Giorgio Moroder has given a wide-ranging interview ahead of his first-ever live tour, which is due to begin in April. Speaking to The Guardian, he revealed that he doesn't like the tag of 'the godfather of disco and electronic music' that he's picked up over the years. 'It's better than being called the grandfather, but I still don't like it,' he added. He also reveals in the interview that he was never particularly a fan of going to clubs or dancing. Speaking about the 1977 hit 'I Feel Love' that he made with Donna Summer, he claims that it's not an ideal track for dancing to. 'Can you dance to it? I don't even like dancing, but my wife dances quite well a lot,' he says, before offering that he makes good club music precisely because he doesn't go to clubs. Giorgio Moroder will embark on his first ever live tour on April 1st.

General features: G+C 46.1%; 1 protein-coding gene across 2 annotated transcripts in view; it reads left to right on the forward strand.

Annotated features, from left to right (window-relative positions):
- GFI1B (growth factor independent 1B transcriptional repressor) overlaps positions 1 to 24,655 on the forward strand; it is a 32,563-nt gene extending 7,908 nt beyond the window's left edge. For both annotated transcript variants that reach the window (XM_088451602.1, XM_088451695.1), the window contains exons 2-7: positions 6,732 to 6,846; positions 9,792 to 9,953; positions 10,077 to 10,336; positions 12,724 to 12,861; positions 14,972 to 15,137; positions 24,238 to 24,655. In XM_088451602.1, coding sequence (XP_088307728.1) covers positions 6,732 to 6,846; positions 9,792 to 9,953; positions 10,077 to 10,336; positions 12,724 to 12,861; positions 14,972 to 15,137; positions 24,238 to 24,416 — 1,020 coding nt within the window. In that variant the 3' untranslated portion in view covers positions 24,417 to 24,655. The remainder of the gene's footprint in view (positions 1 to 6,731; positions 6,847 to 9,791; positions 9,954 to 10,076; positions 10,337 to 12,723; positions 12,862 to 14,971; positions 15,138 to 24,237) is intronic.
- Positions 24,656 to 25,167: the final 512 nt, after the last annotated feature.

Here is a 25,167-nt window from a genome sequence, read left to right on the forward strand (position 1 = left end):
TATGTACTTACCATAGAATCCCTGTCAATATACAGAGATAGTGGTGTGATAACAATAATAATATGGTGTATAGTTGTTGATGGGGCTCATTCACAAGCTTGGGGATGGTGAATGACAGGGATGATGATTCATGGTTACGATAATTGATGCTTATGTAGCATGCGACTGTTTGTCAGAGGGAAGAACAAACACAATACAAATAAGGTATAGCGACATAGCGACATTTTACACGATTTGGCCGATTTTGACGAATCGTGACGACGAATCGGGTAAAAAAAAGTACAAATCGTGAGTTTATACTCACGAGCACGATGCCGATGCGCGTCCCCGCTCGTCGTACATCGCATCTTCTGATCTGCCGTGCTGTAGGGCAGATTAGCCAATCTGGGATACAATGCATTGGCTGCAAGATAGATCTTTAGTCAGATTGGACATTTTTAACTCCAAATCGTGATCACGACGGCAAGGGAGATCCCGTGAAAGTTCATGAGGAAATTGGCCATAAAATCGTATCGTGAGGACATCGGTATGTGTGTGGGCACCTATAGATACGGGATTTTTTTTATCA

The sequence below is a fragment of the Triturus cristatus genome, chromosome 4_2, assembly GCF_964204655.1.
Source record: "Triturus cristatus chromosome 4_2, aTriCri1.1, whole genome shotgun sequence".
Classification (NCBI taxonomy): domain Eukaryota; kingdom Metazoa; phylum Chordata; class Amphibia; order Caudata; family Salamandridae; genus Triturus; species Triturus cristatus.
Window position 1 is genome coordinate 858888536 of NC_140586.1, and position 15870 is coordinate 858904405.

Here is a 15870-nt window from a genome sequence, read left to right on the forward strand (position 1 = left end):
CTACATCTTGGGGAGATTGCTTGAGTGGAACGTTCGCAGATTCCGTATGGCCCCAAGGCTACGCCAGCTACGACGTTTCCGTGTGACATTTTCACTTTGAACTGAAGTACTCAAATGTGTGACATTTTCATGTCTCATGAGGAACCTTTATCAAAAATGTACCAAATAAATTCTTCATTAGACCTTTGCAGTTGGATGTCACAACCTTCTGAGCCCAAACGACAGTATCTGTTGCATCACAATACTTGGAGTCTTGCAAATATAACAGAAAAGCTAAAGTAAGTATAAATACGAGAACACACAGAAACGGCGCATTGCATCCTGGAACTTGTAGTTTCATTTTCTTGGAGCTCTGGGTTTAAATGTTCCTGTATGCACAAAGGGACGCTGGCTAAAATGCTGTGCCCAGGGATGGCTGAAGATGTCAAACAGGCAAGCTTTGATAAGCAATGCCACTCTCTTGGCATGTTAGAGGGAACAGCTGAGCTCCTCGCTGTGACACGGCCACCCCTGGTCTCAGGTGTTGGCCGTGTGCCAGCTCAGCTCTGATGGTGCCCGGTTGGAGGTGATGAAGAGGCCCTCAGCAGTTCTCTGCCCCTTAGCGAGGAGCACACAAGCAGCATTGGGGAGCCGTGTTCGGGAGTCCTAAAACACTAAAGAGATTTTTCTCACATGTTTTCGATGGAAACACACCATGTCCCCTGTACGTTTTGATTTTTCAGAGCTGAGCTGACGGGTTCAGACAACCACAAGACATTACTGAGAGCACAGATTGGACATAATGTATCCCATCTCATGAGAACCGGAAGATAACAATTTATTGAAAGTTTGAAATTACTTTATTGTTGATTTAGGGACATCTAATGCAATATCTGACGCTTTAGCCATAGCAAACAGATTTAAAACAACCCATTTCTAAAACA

Apple's HomePod makes up just 6% of all smart speakers installed in the US. Amazon Echo, on the other hand, has a 70% share of the installed base, with Google Home at 24%. That's according to a new report published today (February 5) by Consumer Intelligence Research Partners, LLC (CIRP). CIRP analysis indicates that the US installed base of smart speaker devices is 66 million units, up from 53m units in September 2018 and 36m units in December 2017. The number of owners with more than one smart speaker has also increased significantly in the past year with 35% of owners of all smart speakers as of the December 2018 quarter owning more than one, compared to 18% in December 2017. CIRP bases its findings on its survey of 500 US owners of Amazon Echo, Google Home, and Apple HomePod, surveyed from January 1-11, 2019, who owned one of these devices as of December 31, 2018. Josh Lowitz, Partner and Co-Founder of CIRP said: 'Holiday shoppers helped the smart speaker market take off again. 'Relative market shares have remained fairly stable, with Amazon Echo, Google Home, and Apple HomePod accounting for consistent shares over the past few quarters. 'Amazon and Google both have broad model lineups, ranging from basic to high-end, with even more variants from Amazon. 'Apple, of course, has only its premium-priced HomePod, and likely won't gain significant share until it offers an entry-level product closer to Echo Dot and Home mini.' Mike Levin, Partner and Co-Founder of CIRP added: 'Amazon and Google have succeeded in selling multiple units to a single household. 'Their strategies appear to include persuading owners to use smart speakers in multiple rooms, which helps create more active use of the voice platform. And, Google has mostly caught up to Amazon in this strategy. 'A year ago, almost twice the percentage of Amazon Echo users had multiple units as Google Home users. Now, about one-third of both Amazon Echo and Google Home users have multiple units.'